Occasionally in SPSS, value labels will be added to some values of a continuous variable (e.g. to distinguish different types of missing data), and you will not want these variables converted to factors. By setting max.value.labels you can specify that variables with a large number of distinct values are not converted to factors even if they have value labels.

If SPSS variable labels are present, they are returned as the "variable.labels" attribute of the answer.

Fixed length strings (including value labels) are padded on the right with spaces by SPSS, and so are read that way by R. The default argument trim_values=TRUE causes trailing spaces to be ignored when matching to value labels, as examples have been seen where the strings and the value labels had different amounts of padding. See the examples for sub for ways to remove trailing spaces in character data.

URL http://msdn.microsoft.com/en-us/library/ms776446(VS.85).aspx provides a list of translations from Windows codepage numbers to encoding names that iconv is likely to know about and so suitable values for reencode. Automatic re-encoding is attempted for apparent codepages of 200 or more in a UTF-8 or latin-1 locale: some other high-numbered codepages can be re-encoded on most systems, but the encoding names are platform-dependent (see iconvlist).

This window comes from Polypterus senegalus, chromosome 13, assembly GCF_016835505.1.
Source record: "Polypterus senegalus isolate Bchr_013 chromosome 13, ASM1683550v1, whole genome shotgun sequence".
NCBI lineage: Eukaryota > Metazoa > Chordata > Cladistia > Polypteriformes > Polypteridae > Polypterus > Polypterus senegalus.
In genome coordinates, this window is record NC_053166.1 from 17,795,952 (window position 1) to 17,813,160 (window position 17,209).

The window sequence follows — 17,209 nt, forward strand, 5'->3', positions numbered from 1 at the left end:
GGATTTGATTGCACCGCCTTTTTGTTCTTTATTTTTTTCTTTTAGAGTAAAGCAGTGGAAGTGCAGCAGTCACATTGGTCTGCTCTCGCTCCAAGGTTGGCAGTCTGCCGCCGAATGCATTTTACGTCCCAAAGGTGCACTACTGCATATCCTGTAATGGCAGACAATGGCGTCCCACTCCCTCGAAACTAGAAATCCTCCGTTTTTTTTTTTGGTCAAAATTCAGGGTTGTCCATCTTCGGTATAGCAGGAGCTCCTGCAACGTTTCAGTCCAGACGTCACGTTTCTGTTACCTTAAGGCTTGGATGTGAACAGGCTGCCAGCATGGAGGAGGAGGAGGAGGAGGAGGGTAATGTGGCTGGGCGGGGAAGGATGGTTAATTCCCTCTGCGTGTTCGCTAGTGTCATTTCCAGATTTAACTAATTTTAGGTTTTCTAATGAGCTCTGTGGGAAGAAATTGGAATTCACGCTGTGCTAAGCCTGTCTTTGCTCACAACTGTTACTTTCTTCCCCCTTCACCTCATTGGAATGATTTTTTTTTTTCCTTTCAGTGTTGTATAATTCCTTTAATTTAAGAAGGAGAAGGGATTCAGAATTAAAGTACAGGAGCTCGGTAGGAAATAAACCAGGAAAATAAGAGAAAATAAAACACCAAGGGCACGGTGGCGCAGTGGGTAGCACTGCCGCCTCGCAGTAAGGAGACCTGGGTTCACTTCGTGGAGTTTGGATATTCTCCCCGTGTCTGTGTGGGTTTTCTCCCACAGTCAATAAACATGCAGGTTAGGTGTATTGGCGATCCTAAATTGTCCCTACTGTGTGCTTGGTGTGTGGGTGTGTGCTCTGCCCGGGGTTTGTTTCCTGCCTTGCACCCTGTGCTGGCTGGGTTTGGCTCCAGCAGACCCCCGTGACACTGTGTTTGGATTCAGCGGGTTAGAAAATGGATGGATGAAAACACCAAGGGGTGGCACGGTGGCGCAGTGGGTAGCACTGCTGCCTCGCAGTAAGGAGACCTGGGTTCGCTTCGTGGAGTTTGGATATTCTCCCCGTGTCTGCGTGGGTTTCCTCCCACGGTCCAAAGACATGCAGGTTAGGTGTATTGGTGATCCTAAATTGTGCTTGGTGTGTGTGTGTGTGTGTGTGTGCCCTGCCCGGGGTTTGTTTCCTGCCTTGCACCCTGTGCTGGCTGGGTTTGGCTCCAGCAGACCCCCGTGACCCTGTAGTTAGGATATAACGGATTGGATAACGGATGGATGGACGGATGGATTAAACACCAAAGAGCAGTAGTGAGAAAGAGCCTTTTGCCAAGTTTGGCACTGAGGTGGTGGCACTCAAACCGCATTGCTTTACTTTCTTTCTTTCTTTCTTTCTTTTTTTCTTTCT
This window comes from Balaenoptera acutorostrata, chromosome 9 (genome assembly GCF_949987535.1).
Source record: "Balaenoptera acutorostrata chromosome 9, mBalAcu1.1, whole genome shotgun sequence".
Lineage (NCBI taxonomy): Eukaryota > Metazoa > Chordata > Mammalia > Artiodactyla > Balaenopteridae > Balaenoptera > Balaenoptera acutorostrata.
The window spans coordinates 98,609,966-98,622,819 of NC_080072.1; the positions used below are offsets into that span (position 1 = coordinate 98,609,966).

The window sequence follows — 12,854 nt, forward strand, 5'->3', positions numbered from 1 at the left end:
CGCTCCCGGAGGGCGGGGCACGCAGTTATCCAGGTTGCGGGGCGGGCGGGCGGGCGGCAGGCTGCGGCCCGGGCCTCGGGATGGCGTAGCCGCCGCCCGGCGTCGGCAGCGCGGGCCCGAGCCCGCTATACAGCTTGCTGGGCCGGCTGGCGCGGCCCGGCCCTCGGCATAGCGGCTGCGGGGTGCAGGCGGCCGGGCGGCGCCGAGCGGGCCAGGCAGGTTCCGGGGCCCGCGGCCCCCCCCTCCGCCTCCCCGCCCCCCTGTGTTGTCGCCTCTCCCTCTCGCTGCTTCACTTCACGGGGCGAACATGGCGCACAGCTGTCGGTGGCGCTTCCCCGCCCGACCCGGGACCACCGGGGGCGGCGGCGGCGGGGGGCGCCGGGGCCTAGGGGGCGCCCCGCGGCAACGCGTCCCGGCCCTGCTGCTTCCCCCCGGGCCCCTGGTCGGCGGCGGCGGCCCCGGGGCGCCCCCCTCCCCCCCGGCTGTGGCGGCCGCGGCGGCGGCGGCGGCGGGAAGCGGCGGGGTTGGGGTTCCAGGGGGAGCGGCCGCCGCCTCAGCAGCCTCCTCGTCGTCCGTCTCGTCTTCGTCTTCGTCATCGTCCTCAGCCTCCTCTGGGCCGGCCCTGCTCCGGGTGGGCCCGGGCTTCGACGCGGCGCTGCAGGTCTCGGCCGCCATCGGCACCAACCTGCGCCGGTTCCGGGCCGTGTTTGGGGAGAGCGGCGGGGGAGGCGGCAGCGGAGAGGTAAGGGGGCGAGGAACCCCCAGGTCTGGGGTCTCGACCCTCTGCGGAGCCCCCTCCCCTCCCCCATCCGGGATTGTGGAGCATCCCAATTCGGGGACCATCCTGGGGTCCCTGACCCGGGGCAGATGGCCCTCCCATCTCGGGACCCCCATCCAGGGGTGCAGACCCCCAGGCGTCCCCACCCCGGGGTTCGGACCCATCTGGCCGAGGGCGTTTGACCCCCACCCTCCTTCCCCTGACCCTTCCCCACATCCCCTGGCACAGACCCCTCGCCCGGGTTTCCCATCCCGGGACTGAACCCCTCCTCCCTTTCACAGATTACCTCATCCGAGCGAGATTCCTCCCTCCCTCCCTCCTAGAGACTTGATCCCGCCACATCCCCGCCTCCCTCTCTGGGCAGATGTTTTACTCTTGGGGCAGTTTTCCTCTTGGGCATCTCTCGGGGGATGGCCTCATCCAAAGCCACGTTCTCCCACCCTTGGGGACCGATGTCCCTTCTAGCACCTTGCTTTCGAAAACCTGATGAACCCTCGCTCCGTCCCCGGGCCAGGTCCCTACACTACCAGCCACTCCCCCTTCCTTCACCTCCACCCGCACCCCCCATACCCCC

Value

A list (or optionally a data frame) with one component for each variable in the saved data set.

If what looks like a Windows codepage was recorded in the SPSS file, it is attached (as a number) as attribute "codepage" to the result.

There may be attributes "label.table" and "variable.labels". Attribute "label.table" is a named list of value labels with one element per variable, either NULL or a named character vector. Attribute "variable.labels" is a named character vector with names the short variable names and elements the long names.